I heard back from three who were interested.  I received half a dozen declines, but other than that, none of the remaining 900+ hotels responded to my request.  Nonetheless, I had three!  So I began to do more research into each hotel, where they were located (near to an underground stop which would be convenient), what did they look like (cinematographically speaking) and how easy would they be to work with.  I chose the best one by far, and once we had lodging taken care of I went on about food.

I made a “Meal Sponsors Sign Up Sheet” which I passed around to the cast and crew, and asked if there were any meals they would like to donate.  It’s fun for the host to be able to share their favorite cuisine, and also fun for the cast and crew to eat dinner in someone’s home—to really experience the culture of where you are and who you’re working with.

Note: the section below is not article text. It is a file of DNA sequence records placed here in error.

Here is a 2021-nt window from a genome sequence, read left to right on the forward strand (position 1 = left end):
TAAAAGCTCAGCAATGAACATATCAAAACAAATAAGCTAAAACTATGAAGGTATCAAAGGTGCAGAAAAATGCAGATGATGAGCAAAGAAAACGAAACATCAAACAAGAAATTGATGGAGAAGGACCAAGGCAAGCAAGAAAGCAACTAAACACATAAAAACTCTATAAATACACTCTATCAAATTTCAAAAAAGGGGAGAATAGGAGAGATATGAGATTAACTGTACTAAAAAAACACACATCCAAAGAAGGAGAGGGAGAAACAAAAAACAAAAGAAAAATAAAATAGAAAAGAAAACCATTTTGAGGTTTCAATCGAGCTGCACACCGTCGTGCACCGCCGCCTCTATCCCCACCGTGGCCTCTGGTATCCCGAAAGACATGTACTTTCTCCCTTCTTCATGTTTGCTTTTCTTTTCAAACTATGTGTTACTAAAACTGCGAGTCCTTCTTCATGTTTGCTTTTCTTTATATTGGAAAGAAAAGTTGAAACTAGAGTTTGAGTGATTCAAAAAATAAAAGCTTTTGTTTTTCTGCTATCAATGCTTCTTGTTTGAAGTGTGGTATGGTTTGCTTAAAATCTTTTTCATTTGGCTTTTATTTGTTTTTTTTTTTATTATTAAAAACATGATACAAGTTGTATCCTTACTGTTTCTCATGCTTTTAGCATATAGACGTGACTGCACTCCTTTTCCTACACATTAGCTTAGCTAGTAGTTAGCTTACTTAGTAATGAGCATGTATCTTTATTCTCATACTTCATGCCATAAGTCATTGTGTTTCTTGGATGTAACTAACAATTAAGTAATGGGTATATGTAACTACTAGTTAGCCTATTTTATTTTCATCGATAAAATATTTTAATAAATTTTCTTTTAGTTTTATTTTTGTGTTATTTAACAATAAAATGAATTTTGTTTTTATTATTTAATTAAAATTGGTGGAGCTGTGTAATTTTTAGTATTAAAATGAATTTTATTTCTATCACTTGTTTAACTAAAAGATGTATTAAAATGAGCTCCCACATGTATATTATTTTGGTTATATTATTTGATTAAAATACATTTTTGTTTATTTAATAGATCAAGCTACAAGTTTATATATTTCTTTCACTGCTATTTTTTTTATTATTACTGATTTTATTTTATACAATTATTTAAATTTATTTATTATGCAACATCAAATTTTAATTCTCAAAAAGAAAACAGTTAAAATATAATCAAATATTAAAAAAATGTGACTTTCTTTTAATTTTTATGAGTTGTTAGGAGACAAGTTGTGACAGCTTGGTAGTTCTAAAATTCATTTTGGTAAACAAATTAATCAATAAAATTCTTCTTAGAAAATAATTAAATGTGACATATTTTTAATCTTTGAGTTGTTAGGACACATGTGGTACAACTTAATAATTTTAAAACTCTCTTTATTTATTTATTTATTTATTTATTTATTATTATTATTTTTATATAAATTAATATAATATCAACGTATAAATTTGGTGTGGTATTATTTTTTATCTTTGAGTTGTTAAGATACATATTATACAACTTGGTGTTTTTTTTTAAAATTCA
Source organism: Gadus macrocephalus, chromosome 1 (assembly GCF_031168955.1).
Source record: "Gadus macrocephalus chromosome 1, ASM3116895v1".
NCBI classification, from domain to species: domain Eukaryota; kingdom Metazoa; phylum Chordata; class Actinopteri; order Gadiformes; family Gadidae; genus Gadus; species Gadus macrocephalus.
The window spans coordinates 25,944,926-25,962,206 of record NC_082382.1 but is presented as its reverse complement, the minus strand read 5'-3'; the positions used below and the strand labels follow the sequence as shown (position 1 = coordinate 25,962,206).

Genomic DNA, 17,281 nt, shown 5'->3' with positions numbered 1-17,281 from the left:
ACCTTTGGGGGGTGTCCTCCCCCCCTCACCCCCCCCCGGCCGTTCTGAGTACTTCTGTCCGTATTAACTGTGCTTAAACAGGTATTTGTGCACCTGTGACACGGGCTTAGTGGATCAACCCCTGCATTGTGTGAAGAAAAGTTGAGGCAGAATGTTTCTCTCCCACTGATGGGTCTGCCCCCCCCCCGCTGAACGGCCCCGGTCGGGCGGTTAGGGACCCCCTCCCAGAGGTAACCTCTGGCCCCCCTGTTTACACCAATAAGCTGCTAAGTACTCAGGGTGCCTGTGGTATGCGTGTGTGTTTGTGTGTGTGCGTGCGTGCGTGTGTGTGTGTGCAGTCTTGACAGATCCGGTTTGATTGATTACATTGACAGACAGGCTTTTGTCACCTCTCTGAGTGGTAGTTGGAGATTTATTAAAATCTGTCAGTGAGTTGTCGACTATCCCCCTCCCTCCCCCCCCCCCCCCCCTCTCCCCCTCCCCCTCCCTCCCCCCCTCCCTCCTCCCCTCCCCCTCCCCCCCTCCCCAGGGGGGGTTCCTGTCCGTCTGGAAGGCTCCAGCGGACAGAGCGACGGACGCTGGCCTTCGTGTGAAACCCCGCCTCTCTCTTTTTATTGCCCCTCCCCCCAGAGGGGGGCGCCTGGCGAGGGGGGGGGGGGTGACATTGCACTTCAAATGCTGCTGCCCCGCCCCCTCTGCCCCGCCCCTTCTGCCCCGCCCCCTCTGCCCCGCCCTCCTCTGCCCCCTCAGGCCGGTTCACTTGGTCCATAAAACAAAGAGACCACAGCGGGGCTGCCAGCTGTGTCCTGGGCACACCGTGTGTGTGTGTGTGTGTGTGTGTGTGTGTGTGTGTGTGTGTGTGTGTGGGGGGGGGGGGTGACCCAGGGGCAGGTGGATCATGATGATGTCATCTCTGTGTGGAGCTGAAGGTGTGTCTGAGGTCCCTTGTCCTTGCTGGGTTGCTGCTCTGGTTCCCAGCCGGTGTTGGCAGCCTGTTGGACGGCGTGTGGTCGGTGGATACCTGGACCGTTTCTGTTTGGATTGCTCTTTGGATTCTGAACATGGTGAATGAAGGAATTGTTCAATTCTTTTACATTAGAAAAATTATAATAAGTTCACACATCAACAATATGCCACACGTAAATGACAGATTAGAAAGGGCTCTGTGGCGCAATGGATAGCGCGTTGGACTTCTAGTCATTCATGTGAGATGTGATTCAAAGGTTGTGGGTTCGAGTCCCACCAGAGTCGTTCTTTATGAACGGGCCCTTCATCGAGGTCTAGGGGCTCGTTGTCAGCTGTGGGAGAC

Another part of product placement is what I would call a “perk.”  Items that won’t necessarily help you shave expenses from the cost of the film, but increase morale and give the cast and crew something to enjoy.

Samsonite donated some luggage for us to use as props in the film.  We would’ve used our own luggage, naturally, but having some cool Samsonite pieces really boosted the feeling on set.

Larabar, the makers of the popular heath snack, sent several cases of various styles for us to enjoy as a healthy alternative to craft service.  And if we couldn’t find a meal sponsor, we’d just eat a Larabar!  In exchange, I wrote some dialogue in the film to help promote their brand.